TREASURER: I don’t.

HADLEY: So you just get it like the rest of us do? Do you start head-butting the wall if it goes up by one half of one percent rather than one quarter of one per cent?

TREASURER: I think I’ll be as distressed as anyone else in the country. I mean we’ve all got an interest in dealing with the housing affordability crisis and everyone in the community has got an interest in dealing with this inflation problem because inflation is not just a question of higher interest rates, Ray. As everybody listening to this program knows, prices have been going up across the board.

When you get elevated inflation it eats away at living standards so dealing with inflation is also about helping punters get by. There’s ten rate rises in this cycle. Six in the last three years have left a lot of punters under a lot of financial pressure.

HADLEY: You talk about the punters. A young bloke pulled me up at the shops the other day. I don’t know him and he said, ‘I wanted to ring you about something’. I said ‘what’s wrong mate’?

He said ‘we live out here in the south western part of Sydney. I work at the airport. My bride works in the city’. He said, ‘I’ve got to drive in my car because there’s not much public transport there’. He said, ‘Do you know how much it costs me in tolls a month to get to work and from work’?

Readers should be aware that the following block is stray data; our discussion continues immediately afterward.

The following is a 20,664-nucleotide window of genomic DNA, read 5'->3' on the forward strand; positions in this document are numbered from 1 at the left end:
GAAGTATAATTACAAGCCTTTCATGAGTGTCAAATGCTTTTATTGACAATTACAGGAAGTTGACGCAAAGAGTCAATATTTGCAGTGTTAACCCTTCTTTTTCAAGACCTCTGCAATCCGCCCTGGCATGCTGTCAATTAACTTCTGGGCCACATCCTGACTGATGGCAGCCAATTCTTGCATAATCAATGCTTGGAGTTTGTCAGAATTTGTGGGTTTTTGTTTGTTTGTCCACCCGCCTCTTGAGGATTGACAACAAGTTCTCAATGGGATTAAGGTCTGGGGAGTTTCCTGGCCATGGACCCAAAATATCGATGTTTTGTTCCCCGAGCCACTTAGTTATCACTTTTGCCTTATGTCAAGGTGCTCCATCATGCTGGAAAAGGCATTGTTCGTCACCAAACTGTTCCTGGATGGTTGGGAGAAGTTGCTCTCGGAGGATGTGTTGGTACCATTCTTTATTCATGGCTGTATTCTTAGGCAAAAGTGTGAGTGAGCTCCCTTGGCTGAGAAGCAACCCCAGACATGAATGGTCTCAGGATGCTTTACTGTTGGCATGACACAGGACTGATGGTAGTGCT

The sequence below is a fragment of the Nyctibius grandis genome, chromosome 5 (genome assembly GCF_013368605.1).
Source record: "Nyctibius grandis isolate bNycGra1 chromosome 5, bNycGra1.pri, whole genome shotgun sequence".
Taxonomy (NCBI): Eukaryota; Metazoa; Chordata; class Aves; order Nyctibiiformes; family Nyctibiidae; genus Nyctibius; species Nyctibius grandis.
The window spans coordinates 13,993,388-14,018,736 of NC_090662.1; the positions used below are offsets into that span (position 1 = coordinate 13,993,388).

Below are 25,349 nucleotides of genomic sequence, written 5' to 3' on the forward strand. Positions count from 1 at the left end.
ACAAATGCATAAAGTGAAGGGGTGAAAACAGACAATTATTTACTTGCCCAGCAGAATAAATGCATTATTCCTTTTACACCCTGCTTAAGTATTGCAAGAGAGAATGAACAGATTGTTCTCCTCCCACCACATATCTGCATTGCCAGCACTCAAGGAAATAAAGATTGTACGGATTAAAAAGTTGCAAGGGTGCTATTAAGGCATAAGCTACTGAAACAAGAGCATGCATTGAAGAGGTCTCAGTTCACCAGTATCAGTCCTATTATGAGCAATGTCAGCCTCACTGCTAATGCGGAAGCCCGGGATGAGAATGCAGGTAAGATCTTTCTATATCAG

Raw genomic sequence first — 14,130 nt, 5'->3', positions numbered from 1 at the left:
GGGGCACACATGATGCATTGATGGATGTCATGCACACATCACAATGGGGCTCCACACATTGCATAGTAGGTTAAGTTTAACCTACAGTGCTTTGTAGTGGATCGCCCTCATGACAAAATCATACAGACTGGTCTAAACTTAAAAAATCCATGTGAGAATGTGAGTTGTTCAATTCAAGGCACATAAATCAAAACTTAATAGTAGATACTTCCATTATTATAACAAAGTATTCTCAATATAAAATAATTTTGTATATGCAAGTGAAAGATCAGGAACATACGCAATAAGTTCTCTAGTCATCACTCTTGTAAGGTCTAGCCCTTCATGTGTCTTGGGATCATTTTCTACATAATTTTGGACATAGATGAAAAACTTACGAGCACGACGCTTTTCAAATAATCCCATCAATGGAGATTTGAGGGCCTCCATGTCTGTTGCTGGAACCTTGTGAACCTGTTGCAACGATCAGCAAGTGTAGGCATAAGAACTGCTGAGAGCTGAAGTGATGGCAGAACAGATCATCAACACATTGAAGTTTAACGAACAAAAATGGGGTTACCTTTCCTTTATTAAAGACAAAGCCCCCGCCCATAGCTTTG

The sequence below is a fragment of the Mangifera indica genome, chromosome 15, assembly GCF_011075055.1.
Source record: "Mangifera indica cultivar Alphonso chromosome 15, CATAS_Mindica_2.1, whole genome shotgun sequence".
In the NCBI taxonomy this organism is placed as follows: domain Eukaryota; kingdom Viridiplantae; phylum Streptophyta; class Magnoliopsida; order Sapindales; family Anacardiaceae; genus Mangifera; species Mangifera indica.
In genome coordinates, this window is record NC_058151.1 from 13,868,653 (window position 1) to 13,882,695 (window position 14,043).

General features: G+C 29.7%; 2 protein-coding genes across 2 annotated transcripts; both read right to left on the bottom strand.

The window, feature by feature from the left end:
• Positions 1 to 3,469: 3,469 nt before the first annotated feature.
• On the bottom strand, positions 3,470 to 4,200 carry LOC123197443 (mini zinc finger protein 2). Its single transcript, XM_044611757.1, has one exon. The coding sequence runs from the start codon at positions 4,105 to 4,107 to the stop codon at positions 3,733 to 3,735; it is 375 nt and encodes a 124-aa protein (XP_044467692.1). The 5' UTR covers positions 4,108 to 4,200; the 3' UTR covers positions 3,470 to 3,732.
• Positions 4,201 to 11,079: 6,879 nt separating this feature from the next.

I know there’s a rebate if you live in south western part of Sydney but I suspect he doesn’t use that particular road. He must use the M7, M2 type thing and it was some astronomical amount of money. I mean, you know, I think he said something like 900

bucks or maybe it was 1600 a quarter he said. It was a lot of money.

TREASURER: Sure, Ray. We understand the pressures that a lot of average workers are under which is why we committed to the tax cuts. They’re very important to reward the hard work, like the guy you were talking to, to reward their hard work. And also a range of other initiatives that we’re going to put in place through the year - the education tax refund that we’re working on and committed to, to help people with the education of their kids. There’s also the 50 per cent out of pocket childcare costs. All of these sorts of things recognise that financial pressure. We understand it.